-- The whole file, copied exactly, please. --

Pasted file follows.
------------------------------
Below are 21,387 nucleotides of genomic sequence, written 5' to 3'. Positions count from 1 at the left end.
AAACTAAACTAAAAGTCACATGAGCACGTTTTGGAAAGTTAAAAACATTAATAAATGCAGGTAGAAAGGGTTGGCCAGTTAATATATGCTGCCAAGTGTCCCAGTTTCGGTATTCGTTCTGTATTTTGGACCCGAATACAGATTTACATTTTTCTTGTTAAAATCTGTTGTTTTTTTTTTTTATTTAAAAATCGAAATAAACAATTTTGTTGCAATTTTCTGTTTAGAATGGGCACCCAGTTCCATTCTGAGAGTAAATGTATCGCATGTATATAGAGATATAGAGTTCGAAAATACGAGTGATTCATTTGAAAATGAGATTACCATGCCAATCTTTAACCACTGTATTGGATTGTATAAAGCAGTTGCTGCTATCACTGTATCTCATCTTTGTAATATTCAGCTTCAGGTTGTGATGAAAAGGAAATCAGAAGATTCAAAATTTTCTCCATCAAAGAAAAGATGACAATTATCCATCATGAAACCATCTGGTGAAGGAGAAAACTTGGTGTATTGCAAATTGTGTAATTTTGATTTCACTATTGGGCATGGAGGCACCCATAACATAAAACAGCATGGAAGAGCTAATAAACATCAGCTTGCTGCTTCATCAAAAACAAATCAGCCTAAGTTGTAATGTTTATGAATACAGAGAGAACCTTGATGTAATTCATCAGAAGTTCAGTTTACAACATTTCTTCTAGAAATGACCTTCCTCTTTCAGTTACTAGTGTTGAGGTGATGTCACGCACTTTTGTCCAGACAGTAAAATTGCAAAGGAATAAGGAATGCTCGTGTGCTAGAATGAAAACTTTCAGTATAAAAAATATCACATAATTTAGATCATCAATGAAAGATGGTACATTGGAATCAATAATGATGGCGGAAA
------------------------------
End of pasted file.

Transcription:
Below are 21,387 nucleotides of genomic sequence, written 5' to 3'. Positions count from 1 at the left end.
AAACTAAACTAAAAGTCACATGAGCACGTTTTGGAAAGTTAAAAACATTAATAAATGCAGGTAGAAAGGGTTGGCCAGTTAATATATGCTGCCAAGTGTCCCAGTTTCGGTATTCGTTCTGTATTTTGGACCCGAATACAGATTTACATTTTTCTTGTTAAAATCTGTTGTTTTTTTTTTTTATTTAAAAATCGAAATAAACAATTTTGTTGCAATTTTCTGTTTAGAATGGGCACCCAGTTCCATTCTGAGAGTAAATGTATCGCATGTATATAGAGATATAGAGTTCGAAAATACGAGTGATTCATTTGAAAATGAGATTACCATGCCAATCTTTAACCACTGTATTGGATTGTATAAAGCAGTTGCTGCTATCACTGTATCTCATCTTTGTAATATTCAGCTTCAGGTTGTGATGAAAAGGAAATCAGAAGATTCAAAATTTTCTCCATCAAAGAAAAGATGACAATTATCCATCATGAAACCATCTGGTGAAGGAGAAAACTTGGTGTATTGCAAATTGTGTAATTTTGATTTCACTATTGGGCATGGAGGCACCCATAACATAAAACAGCATGGAAGAGCTAATAAACATCAGCTTGCTGCTTCATCAAAAACAAATCAGCCTAAGTTGTAATGTTTATGAATACAGAGAGAACCTTGATGTAATTCATCAGAAGTTCAGTTTACAACATTTCTTCTAGAAATGACCTTCCTCTTTCAGTTACTAGTGTTGAGGTGATGTCACGCACTTTTGTCCAGACAGTAAAATTGCAAAGGAATAAGGAATGCTCGTGTGCTAGAATGAAAACTTTCAGTATAAAAAATATCACATAATTTAGATCATCAATGAAAGATGGTACATTGGAATCAATAATGATGGCGGAAA